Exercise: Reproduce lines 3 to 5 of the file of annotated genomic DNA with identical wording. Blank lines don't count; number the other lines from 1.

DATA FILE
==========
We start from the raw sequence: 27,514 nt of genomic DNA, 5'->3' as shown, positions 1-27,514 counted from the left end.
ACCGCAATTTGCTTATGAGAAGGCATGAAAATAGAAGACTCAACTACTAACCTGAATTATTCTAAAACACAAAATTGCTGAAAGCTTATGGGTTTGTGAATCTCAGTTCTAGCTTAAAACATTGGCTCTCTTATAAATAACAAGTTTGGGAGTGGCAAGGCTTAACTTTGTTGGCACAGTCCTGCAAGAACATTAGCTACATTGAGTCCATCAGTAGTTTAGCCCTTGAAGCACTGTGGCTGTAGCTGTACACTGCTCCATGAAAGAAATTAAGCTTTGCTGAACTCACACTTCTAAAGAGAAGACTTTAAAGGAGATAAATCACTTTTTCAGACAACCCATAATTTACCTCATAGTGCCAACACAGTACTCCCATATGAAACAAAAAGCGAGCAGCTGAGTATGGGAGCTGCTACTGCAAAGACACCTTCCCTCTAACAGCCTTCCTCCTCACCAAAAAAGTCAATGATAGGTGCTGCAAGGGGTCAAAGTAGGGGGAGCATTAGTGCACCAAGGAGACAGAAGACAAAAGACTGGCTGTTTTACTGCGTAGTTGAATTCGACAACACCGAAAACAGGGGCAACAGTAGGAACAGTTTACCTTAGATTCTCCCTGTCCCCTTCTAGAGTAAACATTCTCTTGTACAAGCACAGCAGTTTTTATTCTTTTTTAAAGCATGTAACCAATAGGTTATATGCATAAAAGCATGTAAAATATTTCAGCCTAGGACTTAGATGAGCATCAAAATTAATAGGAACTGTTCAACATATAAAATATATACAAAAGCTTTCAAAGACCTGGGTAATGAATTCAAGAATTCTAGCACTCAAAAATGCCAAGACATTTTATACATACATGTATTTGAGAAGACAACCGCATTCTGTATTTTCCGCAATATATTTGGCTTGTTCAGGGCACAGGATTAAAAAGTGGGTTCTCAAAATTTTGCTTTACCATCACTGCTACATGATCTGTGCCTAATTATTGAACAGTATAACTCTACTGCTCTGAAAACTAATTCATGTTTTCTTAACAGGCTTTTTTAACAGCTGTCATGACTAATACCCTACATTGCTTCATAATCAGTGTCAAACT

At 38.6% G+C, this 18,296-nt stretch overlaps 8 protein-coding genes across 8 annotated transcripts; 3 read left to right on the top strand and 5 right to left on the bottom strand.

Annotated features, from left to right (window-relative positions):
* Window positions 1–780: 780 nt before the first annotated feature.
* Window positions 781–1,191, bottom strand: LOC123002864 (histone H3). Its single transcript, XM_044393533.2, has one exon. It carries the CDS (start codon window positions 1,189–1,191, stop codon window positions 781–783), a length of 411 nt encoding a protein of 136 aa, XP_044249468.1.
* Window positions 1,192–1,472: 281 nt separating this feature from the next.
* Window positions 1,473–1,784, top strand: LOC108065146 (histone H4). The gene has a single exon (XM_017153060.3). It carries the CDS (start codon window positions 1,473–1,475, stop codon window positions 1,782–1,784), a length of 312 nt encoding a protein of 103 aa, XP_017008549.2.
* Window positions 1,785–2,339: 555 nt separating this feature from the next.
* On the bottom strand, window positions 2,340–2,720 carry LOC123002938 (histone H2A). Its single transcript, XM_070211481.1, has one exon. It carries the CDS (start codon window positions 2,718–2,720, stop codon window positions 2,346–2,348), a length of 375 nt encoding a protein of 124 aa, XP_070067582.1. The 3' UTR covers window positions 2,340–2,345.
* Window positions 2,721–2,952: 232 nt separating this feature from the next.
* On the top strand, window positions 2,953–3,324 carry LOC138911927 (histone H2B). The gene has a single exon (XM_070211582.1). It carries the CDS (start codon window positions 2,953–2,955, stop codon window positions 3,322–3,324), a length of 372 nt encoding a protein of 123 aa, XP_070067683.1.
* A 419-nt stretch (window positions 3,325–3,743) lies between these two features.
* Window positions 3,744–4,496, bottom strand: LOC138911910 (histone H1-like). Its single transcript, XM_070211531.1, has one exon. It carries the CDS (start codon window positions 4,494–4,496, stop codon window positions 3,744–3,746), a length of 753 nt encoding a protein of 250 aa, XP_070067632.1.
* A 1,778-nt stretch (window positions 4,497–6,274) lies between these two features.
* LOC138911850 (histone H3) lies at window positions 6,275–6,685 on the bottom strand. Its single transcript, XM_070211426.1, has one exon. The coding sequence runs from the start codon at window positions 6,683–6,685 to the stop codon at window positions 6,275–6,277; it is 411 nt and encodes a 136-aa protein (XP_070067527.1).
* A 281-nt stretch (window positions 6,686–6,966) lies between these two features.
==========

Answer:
At 38.6% G+C, this 18,296-nt stretch overlaps 8 protein-coding genes across 8 annotated transcripts; 3 read left to right on the top strand and 5 right to left on the bottom strand.

Annotated features, from left to right (window-relative positions):
* Window positions 1–780: 780 nt before the first annotated feature.